Civil Practice Law & Rules 2214
CPLR 2214: Motion papers service; time
Motion papers; service; time
(a) Notice of motion.
A notice of motion shall specify the time and place of the hearing on the motion, the supporting papers upon which the motion is based, the relief demanded and the grounds therefor. Relief in the alternative or of several different types may be demanded.
(b) Time for service of notice and affidavits.
A notice of motion and supporting affidavits shall be served at least eight days before the time at which the motion is noticed to be heard. Answering affidavits shall be served at least two days before such time. Answering affidavits and any notice of cross-motion, with supporting papers, if any, shall be served at least seven days before such time if a notice of motion served at least sixteen days before such time so demands; whereupon any reply or responding affidavits shall be served at least one day before such time.
(c) Furnishing papers to the court.
Each party shall furnish to the court all papers served by that party. The moving party shall furnish all other papers not already in the possession of the court necessary to the consideration of the questions involved. Except when the rules of the court provide otherwise, in an e-filed action, a party that files papers in connection with a motion need not include copies of papers that were filed previously electronically with the court, but may make reference to them, giving the docket numbers on the e-filing system.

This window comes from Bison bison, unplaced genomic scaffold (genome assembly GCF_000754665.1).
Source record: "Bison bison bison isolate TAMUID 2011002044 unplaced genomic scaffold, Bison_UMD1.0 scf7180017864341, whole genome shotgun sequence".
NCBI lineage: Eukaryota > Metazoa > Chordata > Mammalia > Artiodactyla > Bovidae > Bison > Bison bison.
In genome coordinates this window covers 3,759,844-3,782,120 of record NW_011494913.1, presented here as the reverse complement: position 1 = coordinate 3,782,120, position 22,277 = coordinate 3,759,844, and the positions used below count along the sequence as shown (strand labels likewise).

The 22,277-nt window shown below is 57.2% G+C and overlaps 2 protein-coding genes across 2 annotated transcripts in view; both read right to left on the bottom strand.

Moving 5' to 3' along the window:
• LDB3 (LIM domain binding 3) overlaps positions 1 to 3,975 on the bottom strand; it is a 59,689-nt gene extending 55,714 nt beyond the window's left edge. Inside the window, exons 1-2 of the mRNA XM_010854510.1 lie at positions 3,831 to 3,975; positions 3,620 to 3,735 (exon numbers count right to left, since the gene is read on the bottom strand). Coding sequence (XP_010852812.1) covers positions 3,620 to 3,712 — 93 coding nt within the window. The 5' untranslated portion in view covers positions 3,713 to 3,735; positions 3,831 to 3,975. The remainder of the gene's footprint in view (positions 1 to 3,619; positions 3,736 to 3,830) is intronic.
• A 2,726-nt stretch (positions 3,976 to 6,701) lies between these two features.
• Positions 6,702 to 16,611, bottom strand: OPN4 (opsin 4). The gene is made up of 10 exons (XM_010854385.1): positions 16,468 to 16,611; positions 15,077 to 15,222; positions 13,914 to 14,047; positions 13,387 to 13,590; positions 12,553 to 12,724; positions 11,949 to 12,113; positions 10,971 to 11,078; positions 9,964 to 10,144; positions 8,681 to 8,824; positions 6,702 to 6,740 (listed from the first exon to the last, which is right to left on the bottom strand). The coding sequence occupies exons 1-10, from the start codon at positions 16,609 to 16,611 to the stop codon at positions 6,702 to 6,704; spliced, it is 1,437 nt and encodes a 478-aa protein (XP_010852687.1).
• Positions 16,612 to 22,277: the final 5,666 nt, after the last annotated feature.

Where such papers are in the possession of an adverse party, they shall be produced by that party at the hearing on notice served with the motion papers. Only papers served in accordance with the provisions of this rule shall be read in support of, or in opposition to, the motion, unless the court for good cause shall otherwise direct.
(d) Order to show cause.
The court in a proper case may grant an order to show cause, to be served in lieu of a notice of motion, at a time and in a manner specified therein. An order to show cause against a state body or officers must be served in addition to service upon the defendant or respondent state body or officers upon the attorney general by delivery to an assistant attorney general at an office of the attorney general in the county in which venue of the action is designated or if there is no office of the attorney general in such county, at the office of the attorney general nearest such county.
This section of the Civil Practice Law and Rules is provided as part of a free educational service by J. Douglas Barics, attorney at law for reference only. Statutes and codes such as CPLR 2214 are frequently amended, and no representation is made that the above version of CPLR 2214 is current. Updated statutes and codes may be available at the New York State Legislature Website. No statute should be relied on without understanding controlling case law which may further interpret it. An attorney should be consulted for legal advice.
J. Douglas Barics, Esq. – Divorce, family, matrimonial, trial and appeals lawyer in Long Island, New York.